4 feliz diez de maya May 11, 2017 at 1:32 am

this is deep stuff and my guess is there will not be many comments. Perhaps someone will wonder how incredibly fill in the blank someone has to be to think they can put a paragraph in a book they write which “ranks” “philosophical arguments” against “mathematical arguments.” What kind of comment is that? Probably not (i.e. probably no one will wonder) , though, because there is no real partisan gain to asking such questions, and a lack of perceived partisan gain usually totally depresses the number of comments around here, no fault of Professor Cowen’s or Professor Tabarrok’s, o course. Professor Rota pops up every once in a while in various contexts – he was incontestably bright and quotable, and I have heard about his approach to money-making analyses and similar issues off and on for the last couple of decades. But even an ur-Rota like Hume knew no more about how real humans think about how other humans think about real questions than poor short Moe understood about what Larry and Curly were going to do next and why, so there’s that. Smart guy, though (not Moe, Rota – Moe was just a clown – hilarious balls into boxes or not). Still, a little too much of a calculus groupie, if you know what I mean (Rota, not Moe) – and if you don’t, well that is all right too. Nothing wrong with calculus but seriously how much of one’s lifetime efforts should go into very very small incremental improvements in calculus, of all things? Even if they are slightly better than vanishingly incremental? The question answers itself. (Or the question was never competently asked – maybe I thought until 10 minutes ago that Gian Carlo Rota was a composer of motion picture scores. Or a puppeteer. Nobody knows anything much, except when they do, and we almost never do, as I have been told again and again).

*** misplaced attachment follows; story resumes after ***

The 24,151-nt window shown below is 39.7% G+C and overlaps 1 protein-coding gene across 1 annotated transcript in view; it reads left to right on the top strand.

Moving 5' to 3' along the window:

5 feliz diez de maya May 11, 2017 at 1:47 am

If I had posted that on Slate Star Codex or the Shtetl website I would expect an avalanche of two or three prissy negative comments. Not here, though. I like this place.


6 prior_test2 May 11, 2017 at 3:04 am

Your timing is off – the rhythm of these posts is likely product managed so that they have sufficient time to diffuse across the various informational channels to reach a broader audience. Wait until say 9am EST, and not 6 hours earlier.

Though you never know what attracts quantifiable attention and comments, of course. Which is either a philosophical or a mathematical observation, depending on one’s mood affiliation or lack of emotional loading.


7 FG May 11, 2017 at 11:53 am

I’m not sure what part of your comment would provoke negative reactions. Honestly, it’s hard to find anything to react to.


8 feliz diez de maya May 11, 2017 at 8:39 pm

FG: Thanks for reading my comment, even if only once, and for your interesting rhetorical deployment of uninterested superiority! I was not expecting that! Mathoverflowesque, however, and not quite the Slate Star Codex and Shtetl flavor of comfortably intellectual blasé disinterest I was looking for. I would not post anything remotely like that on ‘Mathoverflow’, of course. Anyway, my guess is there would be no reactions at those sites (Codex and Shtetl) to one comment among thousands that had similar allusions to Moe Howard, Giancarlo Menottii, Nino Rota, puppeteers, or even Gian-Carlo Rota. I think it was the negative Hume allusion that would get the avalanche of one or two prissy “corrections” regarding the true value of (the mostly fraudulent, bless his heart) Hume. I could be wrong.


9 Steve Sailer May 11, 2017 at 2:06 am

Great excerpts!


10 Right Wing House Music May 11, 2017 at 2:17 am

I am almost certain that I read, in a biography of Nikola Tesla several years ago, that he insisted on cutting all his meals into small cubes before eating them.

I can’t find a corroborating source, though 🙁


11 improbable May 11, 2017 at 4:12 am

Thanks, I will have to read this.